Development Efficiency and Innovation at the API-Drug Product Interface by Dr. San Kiang


Group photo of session speakers and moderators


Update and Advancement in Precision Medicine, Clinical Diagnostics and Medical Device


Dr. Wei Ding from Admera Health welcomed speakers and audience to the session


As 1st speaker of the session, Dr. Yaji Xu is Senior Staff Biostatistician from Illumina. Dr. Yaji Xu presented the general framework for validating CDx devices, with an emphasis on the studies to demonstrate CDx clinical performance. Particularly, he discussed some practical issues and challenges in conducting CDx clinical validation studies. He stated precision medicine, particularly, applications in drug-diagnostic device co-development are becoming increasingly prominent.

He also mentioned that a well-characterized market-ready companion diagnostic (CDx) assay is usually desired for patient enrollment in device drug pivotal clinical trial(s) so that CDx clinical performance can be demonstrated from the single trial directly. However, he said that such study design may be difficult or impractical in reality. Hence, he concluded that a bridging study needs to be conducted subsequently to estimate the efficacy of the drug in the population defined by CDx.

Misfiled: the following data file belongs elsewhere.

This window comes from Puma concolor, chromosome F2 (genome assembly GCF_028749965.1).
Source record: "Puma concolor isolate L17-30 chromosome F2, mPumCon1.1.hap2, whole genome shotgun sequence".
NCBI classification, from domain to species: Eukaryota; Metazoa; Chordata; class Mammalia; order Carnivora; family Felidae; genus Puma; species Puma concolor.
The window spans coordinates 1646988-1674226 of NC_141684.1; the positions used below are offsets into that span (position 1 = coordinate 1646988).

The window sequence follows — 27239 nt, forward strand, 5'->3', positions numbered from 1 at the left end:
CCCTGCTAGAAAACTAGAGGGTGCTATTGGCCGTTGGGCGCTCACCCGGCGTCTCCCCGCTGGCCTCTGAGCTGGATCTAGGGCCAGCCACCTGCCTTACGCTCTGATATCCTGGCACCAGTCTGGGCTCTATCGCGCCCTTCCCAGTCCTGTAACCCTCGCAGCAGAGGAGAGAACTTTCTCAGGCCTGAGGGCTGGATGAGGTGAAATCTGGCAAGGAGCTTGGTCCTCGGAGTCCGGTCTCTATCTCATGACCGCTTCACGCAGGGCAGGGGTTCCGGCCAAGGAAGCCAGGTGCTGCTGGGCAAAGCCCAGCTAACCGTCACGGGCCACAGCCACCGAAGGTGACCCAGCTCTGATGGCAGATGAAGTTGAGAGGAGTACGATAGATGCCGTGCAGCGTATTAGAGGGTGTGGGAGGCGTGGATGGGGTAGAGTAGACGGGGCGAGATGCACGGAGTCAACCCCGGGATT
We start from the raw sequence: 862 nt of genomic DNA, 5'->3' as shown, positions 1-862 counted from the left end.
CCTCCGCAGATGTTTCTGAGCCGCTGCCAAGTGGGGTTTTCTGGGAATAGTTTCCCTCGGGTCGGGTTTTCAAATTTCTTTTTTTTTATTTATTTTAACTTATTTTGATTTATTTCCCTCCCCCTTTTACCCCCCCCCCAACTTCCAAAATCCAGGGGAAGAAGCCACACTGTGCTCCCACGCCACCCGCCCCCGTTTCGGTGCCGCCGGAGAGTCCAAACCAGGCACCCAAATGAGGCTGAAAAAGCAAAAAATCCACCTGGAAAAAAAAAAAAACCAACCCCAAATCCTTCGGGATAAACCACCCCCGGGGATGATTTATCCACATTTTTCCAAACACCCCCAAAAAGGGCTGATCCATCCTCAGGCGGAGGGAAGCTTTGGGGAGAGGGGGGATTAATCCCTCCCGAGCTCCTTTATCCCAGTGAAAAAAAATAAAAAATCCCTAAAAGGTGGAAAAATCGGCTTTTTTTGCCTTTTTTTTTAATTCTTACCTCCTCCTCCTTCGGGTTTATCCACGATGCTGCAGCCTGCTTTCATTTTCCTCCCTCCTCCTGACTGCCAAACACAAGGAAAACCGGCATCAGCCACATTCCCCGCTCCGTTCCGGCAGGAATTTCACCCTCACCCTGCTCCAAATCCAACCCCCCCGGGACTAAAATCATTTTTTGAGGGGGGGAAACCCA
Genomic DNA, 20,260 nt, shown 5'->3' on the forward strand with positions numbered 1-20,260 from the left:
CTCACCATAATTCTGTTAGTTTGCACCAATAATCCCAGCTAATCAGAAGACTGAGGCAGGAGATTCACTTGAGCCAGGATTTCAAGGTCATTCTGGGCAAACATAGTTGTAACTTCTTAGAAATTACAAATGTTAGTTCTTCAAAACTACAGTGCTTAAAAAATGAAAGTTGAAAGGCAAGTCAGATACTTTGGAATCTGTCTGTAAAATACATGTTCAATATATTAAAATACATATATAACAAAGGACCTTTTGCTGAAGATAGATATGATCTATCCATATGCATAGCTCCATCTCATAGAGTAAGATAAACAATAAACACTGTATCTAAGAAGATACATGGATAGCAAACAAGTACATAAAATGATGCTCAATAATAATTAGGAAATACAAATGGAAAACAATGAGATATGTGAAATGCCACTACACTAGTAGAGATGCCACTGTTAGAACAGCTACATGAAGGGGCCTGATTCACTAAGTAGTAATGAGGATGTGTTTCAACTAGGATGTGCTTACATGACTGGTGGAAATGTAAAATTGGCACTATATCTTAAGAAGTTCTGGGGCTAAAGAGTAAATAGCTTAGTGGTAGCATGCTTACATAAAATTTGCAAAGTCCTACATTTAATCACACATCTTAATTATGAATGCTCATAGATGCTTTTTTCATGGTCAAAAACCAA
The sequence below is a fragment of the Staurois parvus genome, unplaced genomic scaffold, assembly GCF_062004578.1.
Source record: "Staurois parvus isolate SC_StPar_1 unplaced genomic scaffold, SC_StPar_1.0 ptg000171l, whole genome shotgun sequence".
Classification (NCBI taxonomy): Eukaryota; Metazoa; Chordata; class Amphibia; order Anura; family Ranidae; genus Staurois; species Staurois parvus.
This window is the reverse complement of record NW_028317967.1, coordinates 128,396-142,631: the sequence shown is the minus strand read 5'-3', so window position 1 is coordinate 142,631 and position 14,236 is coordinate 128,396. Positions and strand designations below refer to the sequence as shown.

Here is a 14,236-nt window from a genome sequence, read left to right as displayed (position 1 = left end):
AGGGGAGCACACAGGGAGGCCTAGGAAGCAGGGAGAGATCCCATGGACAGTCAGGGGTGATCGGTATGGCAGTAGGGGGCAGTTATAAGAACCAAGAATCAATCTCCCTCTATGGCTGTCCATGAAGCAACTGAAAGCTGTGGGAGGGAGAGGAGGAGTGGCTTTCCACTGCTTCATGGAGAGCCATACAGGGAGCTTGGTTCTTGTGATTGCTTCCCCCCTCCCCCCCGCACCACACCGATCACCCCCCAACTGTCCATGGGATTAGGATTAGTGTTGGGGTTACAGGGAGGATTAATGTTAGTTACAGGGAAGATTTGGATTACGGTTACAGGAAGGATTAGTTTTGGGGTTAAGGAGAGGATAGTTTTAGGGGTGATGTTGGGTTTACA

On the Basis of Drug-Device Co-Development – A Device Perspective by Dr. Yaji Xu


Next, Dr. Mike Sheldon, Senior Director of Scientific Affairs at Infinity BiologiX, shared with his insights into advanced Biobanking by first talking about the history of Infinity BiologiX. RUCDR Infinite Biologics was established as a biobank built by scientists for scientists with a mission at its core and grew into the world’s largest academically based biobank, maintaining the repositories of several agencies of the NIH and numerous clients. In 2020 RUCDR Infinite Biologics became Infinity BiologiX (IBX). He emphasized that while the name changed, the core mission did not. He then focused on discussing the efforts of IBX to continue to support its expanding commercial and academic client base in the 21st Century by offering a range of cutting-edge services that is constantly evolving with the times.